China Port Plans Hit $20 Billion Mark
Chinese entities have doubled the value of overseas port projects targeted for investment since last year, potentially expanding China’s maritime and soft economic power at a rapid rate, according to the Financial Times.
A recent study by UK investment bank Grisons Peak found that Chinese companies plan to buy or invest in nine overseas ports.
Chinese port projects outside of China totalling of US$20 billion means this type of investment has gone up $9.97 billion in the year leading up to June, 2017.
This figure includes four projects in Malaysia: the $7.2 billion Melaka Gateway, the $2.84 billion Kuala Linggi Port, the $1.4 billion Penang Port and a $177 million in projects at Kuantan port.
The Chinese integrated regional port of Ningbo Zhoushan plans to invest $590 million into the Kalibaru project, an expansion of Tanjung Priok port In Indonesia.
China Merchants, a port operator, is mulling plans to build a large new container port at Klaipeda in Lithuania.
Other Chinese entities have considered investments at the Norwegian port of Kirkenes and at two Icelandic ports.
Chinese port purchases were sited in the regions dubbed “blue economic passages”, first announced by the government in June.
These passages are the China-Indian Ocean-Africa-Mediterranean passage; the China-Oceania-South Pacific passage; and a passage leading to Europe by way of the Arctic Ocean.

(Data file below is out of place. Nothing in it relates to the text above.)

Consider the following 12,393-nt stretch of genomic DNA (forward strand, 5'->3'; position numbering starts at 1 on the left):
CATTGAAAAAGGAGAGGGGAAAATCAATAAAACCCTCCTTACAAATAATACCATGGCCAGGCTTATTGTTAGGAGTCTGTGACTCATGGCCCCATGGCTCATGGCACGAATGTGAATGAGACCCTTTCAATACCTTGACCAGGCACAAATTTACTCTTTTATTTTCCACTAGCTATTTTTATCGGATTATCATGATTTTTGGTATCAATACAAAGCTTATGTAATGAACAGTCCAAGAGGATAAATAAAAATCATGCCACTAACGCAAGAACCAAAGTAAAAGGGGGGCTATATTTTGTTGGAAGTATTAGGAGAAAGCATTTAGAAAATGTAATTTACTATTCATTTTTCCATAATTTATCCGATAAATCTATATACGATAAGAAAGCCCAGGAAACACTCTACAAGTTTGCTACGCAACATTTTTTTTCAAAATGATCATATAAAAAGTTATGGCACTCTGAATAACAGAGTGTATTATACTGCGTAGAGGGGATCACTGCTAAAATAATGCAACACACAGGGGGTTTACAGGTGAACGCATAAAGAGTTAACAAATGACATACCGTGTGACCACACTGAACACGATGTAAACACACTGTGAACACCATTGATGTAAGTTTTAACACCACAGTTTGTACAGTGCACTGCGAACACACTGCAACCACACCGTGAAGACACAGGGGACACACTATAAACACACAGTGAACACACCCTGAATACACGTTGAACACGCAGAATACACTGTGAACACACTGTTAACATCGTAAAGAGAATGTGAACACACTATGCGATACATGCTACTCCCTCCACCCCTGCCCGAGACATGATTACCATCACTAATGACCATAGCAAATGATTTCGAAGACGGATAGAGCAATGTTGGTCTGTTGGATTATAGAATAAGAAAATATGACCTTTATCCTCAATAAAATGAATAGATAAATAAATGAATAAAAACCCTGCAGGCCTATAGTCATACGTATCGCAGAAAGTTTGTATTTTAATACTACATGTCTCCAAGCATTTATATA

The Arctic Ocean route has thick ice which means it is not currently navigable by most ships, but is predicted to open up as the ice melts due to global warming. The Chinese government may possibly intend to speed opening of new shipping routes through the Arctic circle.
China’s government has previously laid out its “One Belt One Road” policy to forge market and diplomatic ties with 65 countries.
It also plans to secure sea lanes and establish itself as a maritime power.
Henry Tillman, chief executive of Grisons Peak, said: “In the past year, China has now announced . . . all three of its blue economic passages, so it is not surprising to see this significant level of increased investment in ports and shipping.”